AMC’s limited series The Night Manager airs Tuesday nights at 10 PM. In this six-part espionage drama, based on the novel by John Le Carre, Hiddleston plays Jonathan Pine, who is recruited by British Intelligence to scope out amoral arms dealer Richard Roper (Hugh Laurie).
Hiddleston shot to fame playing the villainous but witty Loki in the Thor and Avengers movies. He’s starred as a depressed vampire in Only Lovers Left Alive, as an impoverished nobleman with a devastating secret in Crimson Peak, was seen earlier this year as country singer Hank Williams in the biopic I Saw the Light (due out soon on home video) and is currently in the big screen in the dystopian British thriller High-Rise.
Immediately following AMC’s Q&A panel regarding The Night Manager for the Television Critics Association, Hiddleston is standing in an open area of the Pasadena Huntington Ritz-Carlton Hotel. Eye contact is made. A reporter smiles; Hiddleston smiles back. The query, “Do you have a moment, sir?” is met by a cordial, “Of course.” Hiddleston proceeds to engage in an impromptu interview with four reporters, all of whom are extremely appreciative.
AX: Were you aware of The Night Manager as a book before you got the part, or did you become aware of it once you got the project?
TOM HIDDLESTON: I read Episode One, and knew of the book, and obviously, I knew of Le Carre. Episode One came to me completely finished and pristine, and Jonathan Pine was just the most extraordinary prospect, captivating, courageous, vulnerable. I just wanted to play him. It was a very immediate connection.
AX: Did you like spy movies growing up?
HIDDLESTON: Absolutely, yes.
AX: Any specific ones?
HIDDLESTON: Gosh. I mean, I’m a huge Bond fan, to be completely honest, if that counts as a spy movie. What else is quite good? There’s another one – The Ipcress File, with Michael Caine [from 1965]. It was great.
AX: You also recently played real-life country music singer/songwriter Hank Williams in I Saw the Light …
HIDDLESTON: We shot it actually at the end of 2014. It’s extraordinary.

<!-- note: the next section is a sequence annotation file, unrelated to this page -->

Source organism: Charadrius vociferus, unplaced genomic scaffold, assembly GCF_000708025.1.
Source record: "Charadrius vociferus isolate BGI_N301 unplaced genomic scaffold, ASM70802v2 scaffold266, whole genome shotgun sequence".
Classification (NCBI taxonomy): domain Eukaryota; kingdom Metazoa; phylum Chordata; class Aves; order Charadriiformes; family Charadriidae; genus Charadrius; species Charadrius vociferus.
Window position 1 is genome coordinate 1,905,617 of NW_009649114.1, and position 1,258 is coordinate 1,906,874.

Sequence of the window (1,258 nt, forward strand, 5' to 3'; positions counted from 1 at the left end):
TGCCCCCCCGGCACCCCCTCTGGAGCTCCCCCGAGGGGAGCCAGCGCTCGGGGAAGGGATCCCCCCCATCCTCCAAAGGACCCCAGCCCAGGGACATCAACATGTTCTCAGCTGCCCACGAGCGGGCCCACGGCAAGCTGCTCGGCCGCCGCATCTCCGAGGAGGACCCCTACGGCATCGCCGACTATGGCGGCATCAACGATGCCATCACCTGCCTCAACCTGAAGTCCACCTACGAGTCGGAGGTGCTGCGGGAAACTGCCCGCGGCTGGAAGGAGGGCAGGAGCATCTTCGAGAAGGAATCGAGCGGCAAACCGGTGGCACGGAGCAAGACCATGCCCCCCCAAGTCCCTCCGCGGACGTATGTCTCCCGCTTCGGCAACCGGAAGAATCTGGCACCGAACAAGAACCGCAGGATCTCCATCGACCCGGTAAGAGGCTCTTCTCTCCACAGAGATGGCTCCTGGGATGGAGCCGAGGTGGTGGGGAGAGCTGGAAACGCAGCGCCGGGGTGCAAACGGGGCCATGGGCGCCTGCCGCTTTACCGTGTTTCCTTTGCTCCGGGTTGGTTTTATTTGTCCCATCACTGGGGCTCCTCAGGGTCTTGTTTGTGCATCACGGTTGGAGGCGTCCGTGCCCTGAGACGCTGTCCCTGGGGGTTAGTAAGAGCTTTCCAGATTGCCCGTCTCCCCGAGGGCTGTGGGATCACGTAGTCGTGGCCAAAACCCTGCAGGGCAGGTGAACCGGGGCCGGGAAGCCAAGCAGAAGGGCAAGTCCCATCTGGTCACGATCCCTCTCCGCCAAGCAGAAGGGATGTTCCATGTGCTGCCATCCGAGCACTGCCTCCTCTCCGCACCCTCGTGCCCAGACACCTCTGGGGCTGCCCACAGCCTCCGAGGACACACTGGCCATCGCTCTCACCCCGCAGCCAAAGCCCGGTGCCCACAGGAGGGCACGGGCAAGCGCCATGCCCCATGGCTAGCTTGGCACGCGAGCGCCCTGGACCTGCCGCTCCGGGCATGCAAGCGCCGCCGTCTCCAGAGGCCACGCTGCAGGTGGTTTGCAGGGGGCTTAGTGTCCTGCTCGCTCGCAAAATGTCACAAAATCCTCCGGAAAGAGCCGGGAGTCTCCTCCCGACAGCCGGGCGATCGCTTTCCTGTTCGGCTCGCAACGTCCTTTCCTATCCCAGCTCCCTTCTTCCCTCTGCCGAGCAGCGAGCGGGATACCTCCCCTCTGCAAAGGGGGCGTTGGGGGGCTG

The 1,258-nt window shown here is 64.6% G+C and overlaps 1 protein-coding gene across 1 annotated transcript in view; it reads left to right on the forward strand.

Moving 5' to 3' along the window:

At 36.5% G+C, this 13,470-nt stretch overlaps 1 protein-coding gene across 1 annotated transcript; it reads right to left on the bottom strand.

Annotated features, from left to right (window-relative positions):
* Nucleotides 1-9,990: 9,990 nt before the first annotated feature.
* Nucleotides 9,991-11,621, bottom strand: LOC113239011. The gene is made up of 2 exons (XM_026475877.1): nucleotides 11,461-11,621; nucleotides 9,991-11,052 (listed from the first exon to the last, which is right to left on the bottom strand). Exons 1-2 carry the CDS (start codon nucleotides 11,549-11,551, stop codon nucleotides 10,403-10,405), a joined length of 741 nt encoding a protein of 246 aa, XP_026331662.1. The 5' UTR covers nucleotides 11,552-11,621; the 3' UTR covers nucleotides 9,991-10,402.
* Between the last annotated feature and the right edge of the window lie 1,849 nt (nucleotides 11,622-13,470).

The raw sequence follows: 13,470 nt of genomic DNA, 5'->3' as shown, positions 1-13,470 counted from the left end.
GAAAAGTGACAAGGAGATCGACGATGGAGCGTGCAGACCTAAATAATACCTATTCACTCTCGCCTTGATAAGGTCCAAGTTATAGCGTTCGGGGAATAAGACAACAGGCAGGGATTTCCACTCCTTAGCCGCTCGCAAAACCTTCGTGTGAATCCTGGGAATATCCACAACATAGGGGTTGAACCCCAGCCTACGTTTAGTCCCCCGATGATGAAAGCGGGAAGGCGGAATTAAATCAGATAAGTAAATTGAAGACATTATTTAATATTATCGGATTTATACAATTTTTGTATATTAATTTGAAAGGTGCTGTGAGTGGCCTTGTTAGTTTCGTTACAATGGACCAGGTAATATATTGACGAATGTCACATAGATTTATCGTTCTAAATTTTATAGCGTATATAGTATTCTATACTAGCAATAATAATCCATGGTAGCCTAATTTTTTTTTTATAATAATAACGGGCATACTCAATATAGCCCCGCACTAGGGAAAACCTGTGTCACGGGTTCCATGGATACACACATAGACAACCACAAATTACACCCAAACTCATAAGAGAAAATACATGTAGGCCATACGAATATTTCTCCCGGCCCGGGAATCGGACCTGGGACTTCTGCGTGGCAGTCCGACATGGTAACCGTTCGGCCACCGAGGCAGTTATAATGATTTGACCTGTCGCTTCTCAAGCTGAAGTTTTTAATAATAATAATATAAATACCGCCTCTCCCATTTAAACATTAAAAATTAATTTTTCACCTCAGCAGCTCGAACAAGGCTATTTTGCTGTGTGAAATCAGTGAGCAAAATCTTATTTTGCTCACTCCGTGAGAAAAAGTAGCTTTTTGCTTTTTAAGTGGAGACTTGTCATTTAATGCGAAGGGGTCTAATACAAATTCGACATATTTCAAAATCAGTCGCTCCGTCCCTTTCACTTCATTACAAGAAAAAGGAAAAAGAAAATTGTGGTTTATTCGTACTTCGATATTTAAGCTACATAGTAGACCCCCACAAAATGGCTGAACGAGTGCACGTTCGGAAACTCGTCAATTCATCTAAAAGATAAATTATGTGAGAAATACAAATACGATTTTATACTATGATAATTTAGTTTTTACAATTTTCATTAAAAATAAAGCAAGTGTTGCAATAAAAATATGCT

AX: What kind of research did you do? It seems like playing a real person could be a little daunting …
HIDDLESTON: Yeah. I just immersed myself in the facts of his life, in the music, in the culture of the South, the accent. In a way, the hardest thing was singing and playing like him. But it was a joy. I’ve always been a fan of music, and to make a film about music was incredible.
AX: Did you get to speak with any of Hank Williams’ family?
HIDDLESTON: Yes. I’ve spoken to Holly, his granddaughter, who’s seen the film, and she wrote me one of those emails I’ll keep forever.
AX: Are you a country music fan?
HIDDLESTON: I am now.
AX: Regarding The Night Manager, he’s the first character you’ve played in awhile who could be described as a reasonably good guy. Were you looking to play someone who didn’t have a horrendously dark secret, or substance abuse issues, or an outright Asgardian conquest complex?
HIDDLESTON: It’s really fulfilling to play a hero, to play someone who makes brave decisions for the right reasons.
AX: And you have Thor: Ragnorak and Kong: Skull Island coming up. How are those going?
HIDDLESTON: Great. On Skull Island, we just [finished filming in] Hawaii [and continued on] to Australia and Viet Nam.
AX: Do you have a preference for playing good guys or bad guys?
HIDDLESTON: I like playing all kinds of guys.
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